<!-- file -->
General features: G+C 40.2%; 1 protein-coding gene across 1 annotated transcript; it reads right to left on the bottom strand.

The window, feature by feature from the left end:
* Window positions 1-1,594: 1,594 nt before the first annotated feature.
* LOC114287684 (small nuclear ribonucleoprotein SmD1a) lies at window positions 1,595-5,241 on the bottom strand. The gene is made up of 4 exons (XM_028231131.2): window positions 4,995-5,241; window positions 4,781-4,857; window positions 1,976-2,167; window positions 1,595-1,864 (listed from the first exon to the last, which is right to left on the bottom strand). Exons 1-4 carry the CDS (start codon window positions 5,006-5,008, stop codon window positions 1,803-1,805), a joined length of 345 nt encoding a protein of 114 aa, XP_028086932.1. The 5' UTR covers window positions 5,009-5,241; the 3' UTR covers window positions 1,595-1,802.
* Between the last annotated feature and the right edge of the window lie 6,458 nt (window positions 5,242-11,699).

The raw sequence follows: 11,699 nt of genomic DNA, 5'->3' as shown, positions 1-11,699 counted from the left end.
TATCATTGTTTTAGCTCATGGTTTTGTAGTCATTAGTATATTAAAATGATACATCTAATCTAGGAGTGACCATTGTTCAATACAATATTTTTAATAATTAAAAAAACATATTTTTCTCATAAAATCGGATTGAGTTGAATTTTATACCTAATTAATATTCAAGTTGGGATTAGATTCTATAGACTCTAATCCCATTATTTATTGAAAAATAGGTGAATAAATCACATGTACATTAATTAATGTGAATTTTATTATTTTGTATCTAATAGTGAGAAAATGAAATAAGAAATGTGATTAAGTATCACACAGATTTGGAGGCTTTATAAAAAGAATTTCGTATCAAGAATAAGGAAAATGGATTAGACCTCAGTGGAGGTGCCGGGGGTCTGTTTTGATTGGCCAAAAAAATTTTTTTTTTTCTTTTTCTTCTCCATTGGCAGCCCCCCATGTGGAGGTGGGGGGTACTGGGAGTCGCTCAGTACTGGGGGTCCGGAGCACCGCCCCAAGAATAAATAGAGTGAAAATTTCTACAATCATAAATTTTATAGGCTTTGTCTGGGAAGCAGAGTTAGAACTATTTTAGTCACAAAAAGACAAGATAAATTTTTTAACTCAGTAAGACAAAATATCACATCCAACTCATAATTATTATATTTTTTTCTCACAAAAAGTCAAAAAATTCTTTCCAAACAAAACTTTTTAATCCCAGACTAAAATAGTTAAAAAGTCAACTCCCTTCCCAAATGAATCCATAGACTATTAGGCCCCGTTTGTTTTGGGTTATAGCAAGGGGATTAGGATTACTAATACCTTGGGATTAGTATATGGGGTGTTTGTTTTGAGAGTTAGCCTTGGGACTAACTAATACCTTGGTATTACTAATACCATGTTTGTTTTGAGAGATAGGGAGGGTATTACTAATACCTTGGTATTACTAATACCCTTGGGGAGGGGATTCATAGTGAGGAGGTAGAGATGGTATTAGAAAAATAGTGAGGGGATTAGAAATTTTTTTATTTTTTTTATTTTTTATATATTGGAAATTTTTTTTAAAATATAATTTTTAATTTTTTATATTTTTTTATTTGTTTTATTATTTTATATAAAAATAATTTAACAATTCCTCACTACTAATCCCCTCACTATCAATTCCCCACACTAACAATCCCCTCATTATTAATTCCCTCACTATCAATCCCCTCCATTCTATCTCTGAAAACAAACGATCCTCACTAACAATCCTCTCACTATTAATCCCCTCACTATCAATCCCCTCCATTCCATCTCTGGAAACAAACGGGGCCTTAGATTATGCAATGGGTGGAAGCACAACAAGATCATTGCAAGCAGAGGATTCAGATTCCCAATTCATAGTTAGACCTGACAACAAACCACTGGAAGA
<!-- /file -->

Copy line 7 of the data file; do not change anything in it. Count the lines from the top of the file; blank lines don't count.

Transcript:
TATCATTGTTTTAGCTCATGGTTTTGTAGTCATTAGTATATTAAAATGATACATCTAATCTAGGAGTGACCATTGTTCAATACAATATTTTTAATAATTAAAAAAACATATTTTTCTCATAAAATCGGATTGAGTTGAATTTTATACCTAATTAATATTCAAGTTGGGATTAGATTCTATAGACTCTAATCCCATTATTTATTGAAAAATAGGTGAATAAATCACATGTACATTAATTAATGTGAATTTTATTATTTTGTATCTAATAGTGAGAAAATGAAATAAGAAATGTGATTAAGTATCACACAGATTTGGAGGCTTTATAAAAAGAATTTCGTATCAAGAATAAGGAAAATGGATTAGACCTCAGTGGAGGTGCCGGGGGTCTGTTTTGATTGGCCAAAAAAATTTTTTTTTTTCTTTTTCTTCTCCATTGGCAGCCCCCCATGTGGAGGTGGGGGGTACTGGGAGTCGCTCAGTACTGGGGGTCCGGAGCACCGCCCCAAGAATAAATAGAGTGAAAATTTCTACAATCATAAATTTTATAGGCTTTGTCTGGGAAGCAGAGTTAGAACTATTTTAGTCACAAAAAGACAAGATAAATTTTTTAACTCAGTAAGACAAAATATCACATCCAACTCATAATTATTATATTTTTTTCTCACAAAAAGTCAAAAAATTCTTTCCAAACAAAACTTTTTAATCCCAGACTAAAATAGTTAAAAAGTCAACTCCCTTCCCAAATGAATCCATAGACTATTAGGCCCCGTTTGTTTTGGGTTATAGCAAGGGGATTAGGATTACTAATACCTTGGGATTAGTATATGGGGTGTTTGTTTTGAGAGTTAGCCTTGGGACTAACTAATACCTTGGTATTACTAATACCATGTTTGTTTTGAGAGATAGGGAGGGTATTACTAATACCTTGGTATTACTAATACCCTTGGGGAGGGGATTCATAGTGAGGAGGTAGAGATGGTATTAGAAAAATAGTGAGGGGATTAGAAATTTTTTTATTTTTTTTATTTTTTATATATTGGAAATTTTTTTTAAAATATAATTTTTAATTTTTTATATTTTTTTATTTGTTTTATTATTTTATATAAAAATAATTTAACAATTCCTCACTACTAATCCCCTCACTATCAATTCCCCACACTAACAATCCCCTCATTATTAATTCCCTCACTATCAATCCCCTCCATTCTATCTCTGAAAACAAACGATCCTCACTAACAATCCTCTCACTATTAATCCCCTCACTATCAATCCCCTCCATTCCATCTCTGGAAACAAACGGGGCCTTAGATTATGCAATGGGTGGAAGCACAACAAGATCATTGCAAGCAGAGGATTCAGATTCCCAATTCATAGTTAGACCTGACAACAAACCACTGGAAGA